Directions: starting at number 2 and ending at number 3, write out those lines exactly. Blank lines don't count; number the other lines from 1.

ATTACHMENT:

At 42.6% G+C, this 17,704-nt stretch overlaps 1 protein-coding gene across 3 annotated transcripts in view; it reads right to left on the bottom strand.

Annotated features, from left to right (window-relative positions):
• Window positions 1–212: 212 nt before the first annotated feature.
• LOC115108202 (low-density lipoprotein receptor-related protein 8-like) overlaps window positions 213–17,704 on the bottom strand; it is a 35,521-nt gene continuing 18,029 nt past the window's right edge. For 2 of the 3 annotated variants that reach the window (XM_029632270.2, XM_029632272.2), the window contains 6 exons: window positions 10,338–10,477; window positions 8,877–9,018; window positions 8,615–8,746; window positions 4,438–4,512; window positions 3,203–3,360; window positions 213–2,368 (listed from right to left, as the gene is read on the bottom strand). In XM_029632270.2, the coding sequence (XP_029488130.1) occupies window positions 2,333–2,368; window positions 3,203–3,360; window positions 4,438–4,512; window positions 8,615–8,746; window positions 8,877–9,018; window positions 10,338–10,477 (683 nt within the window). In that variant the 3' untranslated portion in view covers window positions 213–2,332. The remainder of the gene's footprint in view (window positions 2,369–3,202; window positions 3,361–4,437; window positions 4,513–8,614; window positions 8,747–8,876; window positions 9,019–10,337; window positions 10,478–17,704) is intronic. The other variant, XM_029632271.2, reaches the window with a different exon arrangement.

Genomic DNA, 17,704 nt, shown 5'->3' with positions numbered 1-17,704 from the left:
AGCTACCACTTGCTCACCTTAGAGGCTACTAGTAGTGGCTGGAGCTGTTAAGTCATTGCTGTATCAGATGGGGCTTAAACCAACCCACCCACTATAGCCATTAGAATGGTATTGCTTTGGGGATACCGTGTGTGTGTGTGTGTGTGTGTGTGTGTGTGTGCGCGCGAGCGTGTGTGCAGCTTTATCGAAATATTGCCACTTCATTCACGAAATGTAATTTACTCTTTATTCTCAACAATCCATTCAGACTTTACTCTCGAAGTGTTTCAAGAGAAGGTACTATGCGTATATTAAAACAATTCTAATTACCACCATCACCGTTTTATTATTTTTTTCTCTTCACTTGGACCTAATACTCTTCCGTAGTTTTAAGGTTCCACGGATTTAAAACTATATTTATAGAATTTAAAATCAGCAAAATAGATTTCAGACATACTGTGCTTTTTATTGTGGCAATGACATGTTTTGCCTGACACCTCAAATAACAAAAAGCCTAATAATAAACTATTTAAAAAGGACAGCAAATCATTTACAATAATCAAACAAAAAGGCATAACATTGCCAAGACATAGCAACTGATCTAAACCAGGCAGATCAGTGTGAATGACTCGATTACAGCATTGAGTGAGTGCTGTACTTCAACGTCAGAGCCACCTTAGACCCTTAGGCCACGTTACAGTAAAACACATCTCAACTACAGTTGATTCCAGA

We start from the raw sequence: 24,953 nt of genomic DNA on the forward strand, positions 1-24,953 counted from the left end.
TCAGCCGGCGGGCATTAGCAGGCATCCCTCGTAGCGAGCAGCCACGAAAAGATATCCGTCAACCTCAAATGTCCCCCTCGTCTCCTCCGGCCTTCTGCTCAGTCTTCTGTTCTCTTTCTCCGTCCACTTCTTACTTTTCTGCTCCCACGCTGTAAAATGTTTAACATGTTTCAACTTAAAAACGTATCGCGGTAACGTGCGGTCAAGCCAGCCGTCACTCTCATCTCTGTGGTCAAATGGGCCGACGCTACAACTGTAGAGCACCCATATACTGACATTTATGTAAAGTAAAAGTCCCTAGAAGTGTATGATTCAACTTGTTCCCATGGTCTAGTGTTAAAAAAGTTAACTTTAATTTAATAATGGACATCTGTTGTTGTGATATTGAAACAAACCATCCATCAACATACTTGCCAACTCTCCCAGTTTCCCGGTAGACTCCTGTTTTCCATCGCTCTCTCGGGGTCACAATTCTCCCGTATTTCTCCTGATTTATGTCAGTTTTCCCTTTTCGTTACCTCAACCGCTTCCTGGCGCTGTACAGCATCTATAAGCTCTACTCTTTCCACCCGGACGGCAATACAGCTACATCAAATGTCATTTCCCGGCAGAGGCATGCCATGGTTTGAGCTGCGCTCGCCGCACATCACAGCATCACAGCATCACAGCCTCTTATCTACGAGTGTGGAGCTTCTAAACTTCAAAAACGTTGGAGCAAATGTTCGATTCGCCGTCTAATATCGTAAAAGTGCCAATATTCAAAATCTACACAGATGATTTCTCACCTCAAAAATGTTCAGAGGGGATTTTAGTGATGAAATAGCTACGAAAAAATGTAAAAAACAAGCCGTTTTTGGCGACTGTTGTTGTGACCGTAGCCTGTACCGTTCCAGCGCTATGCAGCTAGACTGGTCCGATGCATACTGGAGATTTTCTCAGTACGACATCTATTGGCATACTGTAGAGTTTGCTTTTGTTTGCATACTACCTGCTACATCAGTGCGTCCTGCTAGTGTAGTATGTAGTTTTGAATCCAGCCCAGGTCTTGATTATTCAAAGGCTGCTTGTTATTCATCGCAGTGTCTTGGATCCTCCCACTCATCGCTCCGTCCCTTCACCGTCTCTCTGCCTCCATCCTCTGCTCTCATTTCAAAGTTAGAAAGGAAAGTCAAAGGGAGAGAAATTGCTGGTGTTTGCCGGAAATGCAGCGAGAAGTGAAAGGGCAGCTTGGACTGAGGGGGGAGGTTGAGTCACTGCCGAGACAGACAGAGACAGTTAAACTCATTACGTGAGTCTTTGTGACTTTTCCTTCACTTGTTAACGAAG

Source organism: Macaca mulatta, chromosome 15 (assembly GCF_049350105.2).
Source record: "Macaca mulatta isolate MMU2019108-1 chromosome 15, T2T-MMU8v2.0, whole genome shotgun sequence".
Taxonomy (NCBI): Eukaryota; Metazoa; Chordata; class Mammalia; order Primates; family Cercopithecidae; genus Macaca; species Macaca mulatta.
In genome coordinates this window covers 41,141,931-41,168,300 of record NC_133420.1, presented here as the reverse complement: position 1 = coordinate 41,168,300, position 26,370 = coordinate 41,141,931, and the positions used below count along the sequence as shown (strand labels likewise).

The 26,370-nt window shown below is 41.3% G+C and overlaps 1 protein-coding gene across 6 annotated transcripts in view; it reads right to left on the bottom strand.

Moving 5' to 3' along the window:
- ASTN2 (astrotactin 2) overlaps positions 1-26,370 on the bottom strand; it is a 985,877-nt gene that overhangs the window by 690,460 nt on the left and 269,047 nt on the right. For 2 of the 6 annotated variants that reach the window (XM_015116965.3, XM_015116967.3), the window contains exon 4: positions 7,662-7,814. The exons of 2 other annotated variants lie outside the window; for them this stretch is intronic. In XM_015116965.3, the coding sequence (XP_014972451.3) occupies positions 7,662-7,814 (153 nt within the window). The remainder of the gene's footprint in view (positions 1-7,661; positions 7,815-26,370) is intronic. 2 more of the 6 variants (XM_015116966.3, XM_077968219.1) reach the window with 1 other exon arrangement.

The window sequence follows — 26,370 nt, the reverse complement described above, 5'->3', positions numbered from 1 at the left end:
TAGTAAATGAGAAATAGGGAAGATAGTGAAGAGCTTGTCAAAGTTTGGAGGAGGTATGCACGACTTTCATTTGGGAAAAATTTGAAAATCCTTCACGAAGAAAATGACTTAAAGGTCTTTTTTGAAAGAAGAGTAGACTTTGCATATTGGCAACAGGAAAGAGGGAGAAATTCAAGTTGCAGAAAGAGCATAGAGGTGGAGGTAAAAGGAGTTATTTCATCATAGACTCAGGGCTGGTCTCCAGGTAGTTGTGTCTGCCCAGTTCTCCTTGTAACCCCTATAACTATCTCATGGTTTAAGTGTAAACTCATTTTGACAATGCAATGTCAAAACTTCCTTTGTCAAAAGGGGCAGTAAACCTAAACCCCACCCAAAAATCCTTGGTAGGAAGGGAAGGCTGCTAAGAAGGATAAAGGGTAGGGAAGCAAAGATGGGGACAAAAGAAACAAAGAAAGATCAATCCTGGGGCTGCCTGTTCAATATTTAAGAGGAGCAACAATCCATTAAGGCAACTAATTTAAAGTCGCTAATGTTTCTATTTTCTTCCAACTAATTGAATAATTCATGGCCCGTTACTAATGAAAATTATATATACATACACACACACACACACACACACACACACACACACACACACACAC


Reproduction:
Annotated features, from left to right (window-relative positions):
• Window positions 1–212: 212 nt before the first annotated feature.